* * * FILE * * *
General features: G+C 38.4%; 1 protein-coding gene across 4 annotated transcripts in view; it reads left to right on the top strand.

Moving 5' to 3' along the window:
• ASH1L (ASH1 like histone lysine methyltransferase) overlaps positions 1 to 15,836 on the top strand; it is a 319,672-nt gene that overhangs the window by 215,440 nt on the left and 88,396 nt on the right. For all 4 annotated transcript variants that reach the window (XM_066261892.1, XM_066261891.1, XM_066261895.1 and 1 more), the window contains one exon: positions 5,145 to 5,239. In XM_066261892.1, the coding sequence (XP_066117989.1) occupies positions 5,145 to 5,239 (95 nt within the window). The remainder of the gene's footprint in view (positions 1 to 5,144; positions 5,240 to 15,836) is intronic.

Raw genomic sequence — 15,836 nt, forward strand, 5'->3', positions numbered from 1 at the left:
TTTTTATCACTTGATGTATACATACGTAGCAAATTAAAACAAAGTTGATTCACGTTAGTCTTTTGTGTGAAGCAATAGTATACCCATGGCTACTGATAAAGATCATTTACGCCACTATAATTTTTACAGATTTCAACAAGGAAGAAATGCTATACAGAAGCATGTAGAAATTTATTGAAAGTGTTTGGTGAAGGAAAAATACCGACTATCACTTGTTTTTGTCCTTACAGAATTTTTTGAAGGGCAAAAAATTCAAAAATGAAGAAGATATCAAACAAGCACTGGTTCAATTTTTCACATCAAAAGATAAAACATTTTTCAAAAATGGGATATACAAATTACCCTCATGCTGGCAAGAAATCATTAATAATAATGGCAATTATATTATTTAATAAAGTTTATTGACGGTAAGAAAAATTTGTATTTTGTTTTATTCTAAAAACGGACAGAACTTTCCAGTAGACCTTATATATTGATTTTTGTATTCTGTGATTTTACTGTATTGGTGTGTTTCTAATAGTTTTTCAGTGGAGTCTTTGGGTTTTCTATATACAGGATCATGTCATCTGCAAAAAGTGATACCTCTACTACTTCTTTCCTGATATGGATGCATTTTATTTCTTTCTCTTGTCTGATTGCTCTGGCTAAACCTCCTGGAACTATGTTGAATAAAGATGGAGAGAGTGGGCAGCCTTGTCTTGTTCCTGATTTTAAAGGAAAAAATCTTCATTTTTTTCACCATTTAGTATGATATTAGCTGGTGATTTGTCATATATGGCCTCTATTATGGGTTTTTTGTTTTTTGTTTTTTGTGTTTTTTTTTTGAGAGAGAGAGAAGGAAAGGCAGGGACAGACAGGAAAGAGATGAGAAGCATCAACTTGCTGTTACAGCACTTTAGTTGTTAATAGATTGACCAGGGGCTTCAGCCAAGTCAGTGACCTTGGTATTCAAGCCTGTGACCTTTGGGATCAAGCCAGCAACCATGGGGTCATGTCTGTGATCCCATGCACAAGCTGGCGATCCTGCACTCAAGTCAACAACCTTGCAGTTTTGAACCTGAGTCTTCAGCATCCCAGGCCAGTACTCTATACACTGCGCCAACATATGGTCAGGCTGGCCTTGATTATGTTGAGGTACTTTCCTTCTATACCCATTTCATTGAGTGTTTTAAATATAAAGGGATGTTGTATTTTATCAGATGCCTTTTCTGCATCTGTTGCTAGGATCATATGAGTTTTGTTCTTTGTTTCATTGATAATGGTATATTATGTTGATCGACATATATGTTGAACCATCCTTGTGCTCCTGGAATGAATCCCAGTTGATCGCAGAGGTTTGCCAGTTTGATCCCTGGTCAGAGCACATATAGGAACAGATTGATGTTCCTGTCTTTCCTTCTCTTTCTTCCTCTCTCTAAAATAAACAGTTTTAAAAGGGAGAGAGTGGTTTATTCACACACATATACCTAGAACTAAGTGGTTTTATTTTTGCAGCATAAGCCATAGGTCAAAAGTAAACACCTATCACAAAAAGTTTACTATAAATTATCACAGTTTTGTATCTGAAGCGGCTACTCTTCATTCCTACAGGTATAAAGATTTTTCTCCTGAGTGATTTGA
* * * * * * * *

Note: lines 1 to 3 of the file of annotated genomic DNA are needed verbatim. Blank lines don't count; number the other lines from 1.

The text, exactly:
General features: G+C 38.4%; 1 protein-coding gene across 4 annotated transcripts in view; it reads left to right on the top strand.

Moving 5' to 3' along the window:
• ASH1L (ASH1 like histone lysine methyltransferase) overlaps positions 1 to 15,836 on the top strand; it is a 319,672-nt gene that overhangs the window by 215,440 nt on the left and 88,396 nt on the right. For all 4 annotated transcript variants that reach the window (XM_066261892.1, XM_066261891.1, XM_066261895.1 and 1 more), the window contains one exon: positions 5,145 to 5,239. In XM_066261892.1, the coding sequence (XP_066117989.1) occupies positions 5,145 to 5,239 (95 nt within the window). The remainder of the gene's footprint in view (positions 1 to 5,144; positions 5,240 to 15,836) is intronic.